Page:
Over the course of three albums, "avant-folk" singer-songwriter Dudley Saunders has populated a veritable township with his strange,
Flannery O'Connor-ish characters. And now he is literally putting that "town" online,
in a unique new website. At DudleySaunders.com, web-surfers find a panoramic, 1920’s-era photo of the
entire population of a small town. But as they scroll through the sepia-toned crowd,
they discover that the twisted people in Dudley's songs are hidden there. Signs appear over them: Whore. Killer. Masochist. A click
brings you video of Dudley taking you inside the fascinating background on the songs and the characters' lives.
As F.A.M.E. describes it, “Saunders is exploring the darker corners of the psyche and culture with a psychologist's fascination for the aberrant. The lovely chamber strings and lamentive minor chords? They're meant to lure you into the composer's webwork of madness, seamy side streets, subtle transgressions, and forever menacing shadows with their smacking lurkers.” And the people hidden in Dudley's town are (says NEXT BIG THING REVIEW) "the people behind locked doors, or hidden in crowds or just out of sight a scary beautiful dream."
An ongoing project, DudleySaunders.com will bring new characters online at the start of every month, including previously unreleased material, until the town is full.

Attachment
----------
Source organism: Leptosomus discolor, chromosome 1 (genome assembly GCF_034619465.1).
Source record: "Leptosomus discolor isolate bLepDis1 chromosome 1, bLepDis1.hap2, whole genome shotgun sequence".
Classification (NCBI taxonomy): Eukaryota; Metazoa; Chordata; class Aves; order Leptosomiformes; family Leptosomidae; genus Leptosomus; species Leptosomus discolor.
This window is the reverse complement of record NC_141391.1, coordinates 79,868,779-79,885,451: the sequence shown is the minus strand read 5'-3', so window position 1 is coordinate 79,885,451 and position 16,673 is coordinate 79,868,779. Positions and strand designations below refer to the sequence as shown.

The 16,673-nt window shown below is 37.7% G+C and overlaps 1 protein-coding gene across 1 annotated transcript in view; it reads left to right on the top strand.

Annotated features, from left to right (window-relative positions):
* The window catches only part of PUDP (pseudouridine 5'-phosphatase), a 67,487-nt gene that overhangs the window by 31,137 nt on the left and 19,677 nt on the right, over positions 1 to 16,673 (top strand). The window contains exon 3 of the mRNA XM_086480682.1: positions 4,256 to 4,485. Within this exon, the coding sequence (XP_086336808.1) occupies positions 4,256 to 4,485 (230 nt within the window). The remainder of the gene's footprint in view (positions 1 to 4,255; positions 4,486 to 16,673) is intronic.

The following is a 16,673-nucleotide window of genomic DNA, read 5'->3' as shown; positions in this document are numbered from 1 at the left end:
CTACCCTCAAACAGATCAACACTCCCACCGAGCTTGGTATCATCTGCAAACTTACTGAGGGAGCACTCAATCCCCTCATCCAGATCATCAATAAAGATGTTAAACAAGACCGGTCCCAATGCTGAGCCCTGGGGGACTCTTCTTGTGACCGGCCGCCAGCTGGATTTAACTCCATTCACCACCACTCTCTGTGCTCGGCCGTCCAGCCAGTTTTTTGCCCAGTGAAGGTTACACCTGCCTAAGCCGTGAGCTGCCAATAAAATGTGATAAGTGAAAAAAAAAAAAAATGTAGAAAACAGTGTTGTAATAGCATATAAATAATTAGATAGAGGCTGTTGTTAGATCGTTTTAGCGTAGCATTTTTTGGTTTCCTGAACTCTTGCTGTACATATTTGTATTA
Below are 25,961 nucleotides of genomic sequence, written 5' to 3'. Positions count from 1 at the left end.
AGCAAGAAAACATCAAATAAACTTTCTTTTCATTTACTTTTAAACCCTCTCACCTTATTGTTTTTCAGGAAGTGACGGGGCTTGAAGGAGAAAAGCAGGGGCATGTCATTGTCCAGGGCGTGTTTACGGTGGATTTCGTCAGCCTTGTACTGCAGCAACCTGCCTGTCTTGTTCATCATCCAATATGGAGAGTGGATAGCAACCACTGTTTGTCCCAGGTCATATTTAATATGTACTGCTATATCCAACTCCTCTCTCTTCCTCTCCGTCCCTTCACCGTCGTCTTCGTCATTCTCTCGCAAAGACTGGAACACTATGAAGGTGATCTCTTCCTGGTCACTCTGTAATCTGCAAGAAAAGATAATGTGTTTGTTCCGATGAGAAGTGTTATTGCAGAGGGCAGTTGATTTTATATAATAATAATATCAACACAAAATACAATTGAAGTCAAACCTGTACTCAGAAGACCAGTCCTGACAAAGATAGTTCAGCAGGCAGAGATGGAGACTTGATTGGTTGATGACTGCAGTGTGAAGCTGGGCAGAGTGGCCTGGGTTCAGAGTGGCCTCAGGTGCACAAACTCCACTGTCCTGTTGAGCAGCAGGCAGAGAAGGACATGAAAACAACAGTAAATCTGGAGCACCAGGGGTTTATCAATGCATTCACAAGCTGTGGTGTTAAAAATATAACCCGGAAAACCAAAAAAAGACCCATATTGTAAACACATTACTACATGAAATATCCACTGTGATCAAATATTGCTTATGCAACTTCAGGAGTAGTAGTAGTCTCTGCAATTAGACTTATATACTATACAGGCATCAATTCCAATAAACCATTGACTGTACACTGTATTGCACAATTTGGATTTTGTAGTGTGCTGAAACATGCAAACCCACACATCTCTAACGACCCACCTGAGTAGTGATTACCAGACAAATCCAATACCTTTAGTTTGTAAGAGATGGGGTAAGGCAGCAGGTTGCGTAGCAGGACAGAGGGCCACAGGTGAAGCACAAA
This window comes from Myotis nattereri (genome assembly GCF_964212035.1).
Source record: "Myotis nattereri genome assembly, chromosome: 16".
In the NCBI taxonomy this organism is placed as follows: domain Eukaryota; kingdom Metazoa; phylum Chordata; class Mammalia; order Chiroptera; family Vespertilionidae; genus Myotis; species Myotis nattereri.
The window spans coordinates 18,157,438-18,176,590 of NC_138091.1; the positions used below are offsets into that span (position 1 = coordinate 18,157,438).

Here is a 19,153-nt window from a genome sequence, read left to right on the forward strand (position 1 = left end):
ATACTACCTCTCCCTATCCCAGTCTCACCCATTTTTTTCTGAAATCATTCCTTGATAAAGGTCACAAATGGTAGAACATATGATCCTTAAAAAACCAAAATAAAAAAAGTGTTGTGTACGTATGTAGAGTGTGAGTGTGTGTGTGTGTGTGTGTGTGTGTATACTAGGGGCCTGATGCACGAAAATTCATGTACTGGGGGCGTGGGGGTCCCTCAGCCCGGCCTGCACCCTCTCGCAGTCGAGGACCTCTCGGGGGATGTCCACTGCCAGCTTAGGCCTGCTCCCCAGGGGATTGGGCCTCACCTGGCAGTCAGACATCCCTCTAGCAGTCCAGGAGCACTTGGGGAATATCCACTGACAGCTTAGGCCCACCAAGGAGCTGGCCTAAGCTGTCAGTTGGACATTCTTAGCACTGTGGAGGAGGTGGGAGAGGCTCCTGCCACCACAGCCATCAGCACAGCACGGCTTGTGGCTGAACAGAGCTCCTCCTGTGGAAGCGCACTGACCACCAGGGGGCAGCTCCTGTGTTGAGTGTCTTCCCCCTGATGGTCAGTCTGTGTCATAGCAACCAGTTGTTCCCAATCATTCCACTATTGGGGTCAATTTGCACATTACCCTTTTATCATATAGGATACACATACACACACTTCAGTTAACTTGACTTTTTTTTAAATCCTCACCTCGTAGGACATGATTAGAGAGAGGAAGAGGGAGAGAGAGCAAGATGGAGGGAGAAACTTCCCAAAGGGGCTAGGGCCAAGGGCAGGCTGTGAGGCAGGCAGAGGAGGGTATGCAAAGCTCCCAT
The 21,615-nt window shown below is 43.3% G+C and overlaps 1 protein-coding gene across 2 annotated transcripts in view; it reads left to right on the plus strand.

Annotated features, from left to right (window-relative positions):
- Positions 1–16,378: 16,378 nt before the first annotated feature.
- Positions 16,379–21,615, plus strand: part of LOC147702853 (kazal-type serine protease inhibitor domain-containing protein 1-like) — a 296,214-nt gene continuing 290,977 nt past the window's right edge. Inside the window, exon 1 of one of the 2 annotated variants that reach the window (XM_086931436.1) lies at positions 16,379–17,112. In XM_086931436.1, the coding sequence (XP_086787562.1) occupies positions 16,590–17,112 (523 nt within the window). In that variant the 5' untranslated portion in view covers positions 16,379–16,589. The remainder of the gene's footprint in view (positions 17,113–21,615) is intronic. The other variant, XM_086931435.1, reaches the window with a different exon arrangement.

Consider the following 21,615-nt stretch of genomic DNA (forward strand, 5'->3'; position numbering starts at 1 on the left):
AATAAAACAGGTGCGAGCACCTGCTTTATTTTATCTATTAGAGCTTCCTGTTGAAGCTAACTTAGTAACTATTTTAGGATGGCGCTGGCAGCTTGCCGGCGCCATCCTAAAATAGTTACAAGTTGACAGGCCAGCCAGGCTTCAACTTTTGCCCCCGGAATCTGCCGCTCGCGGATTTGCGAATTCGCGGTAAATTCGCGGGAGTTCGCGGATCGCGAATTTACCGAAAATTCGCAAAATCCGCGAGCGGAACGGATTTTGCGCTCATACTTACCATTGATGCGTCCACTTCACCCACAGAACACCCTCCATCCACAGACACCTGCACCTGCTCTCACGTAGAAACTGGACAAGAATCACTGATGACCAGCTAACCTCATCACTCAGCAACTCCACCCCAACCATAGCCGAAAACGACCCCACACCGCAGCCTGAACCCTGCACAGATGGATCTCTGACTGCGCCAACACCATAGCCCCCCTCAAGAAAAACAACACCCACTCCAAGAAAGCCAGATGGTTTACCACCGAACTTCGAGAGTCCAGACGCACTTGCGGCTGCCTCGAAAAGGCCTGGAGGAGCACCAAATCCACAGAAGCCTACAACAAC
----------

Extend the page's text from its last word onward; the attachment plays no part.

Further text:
Dudley has been exploring the hidden lives of margina-lized people since his late teens,
starting first with his award-winning performance art pieces, then in fiction, documentary film and - finally - indie-folk music.
The Kentucky native first began performing his "surreal, modern folk tales" (Village Voice) to downtown New York audiences in the early 90s,
with a musical style halfway between the experimental chamber pop of The Decemberists and the Appalachian folk of Gillian Welch
a style NEW YORK PRESS called "a new kind of American balladry",
which lead AMPLIFIER to dub him "a masterful storyteller in Bruce Springsteen/Leonard Cohen/Tom Waits territory."
After a brief foray with the Knitting Factory’s label, Dudley released three solo albums with New York's Fang Records, most recently THE EMERGENCY LANE.
He now lives and records in Los Angeles, where he is at work on a new album, NOVELSONGS.
The Sound and the Songs
With its emotional tight-vibrato and effortless range, Dudley's voice is often compared to Chris Isaak and Jeff Buckley,
and MuzikReviews recently declared it "one of the best voices on the alt-country scene."
The songs, though, operate more in the scene-painting mode of Leonard Cohen/Tom Waits, and tell haunting tales of bohemian life, darkly detailed and sometimes hallucinatory. In MUSHY-HEADED KID, for instance, a frightened man is "merging with the cracking wall/the crack extends into his face/the girls are bickering in the hall/yeah, he says, I guess/you do belong/in this place." Or witness the "buck-tooth call girls on the corner" in THE RAIN ON 8TH AVENUE, "like red-haired roses in the rain/dropped off by a drunken mourner/on the wrong grave."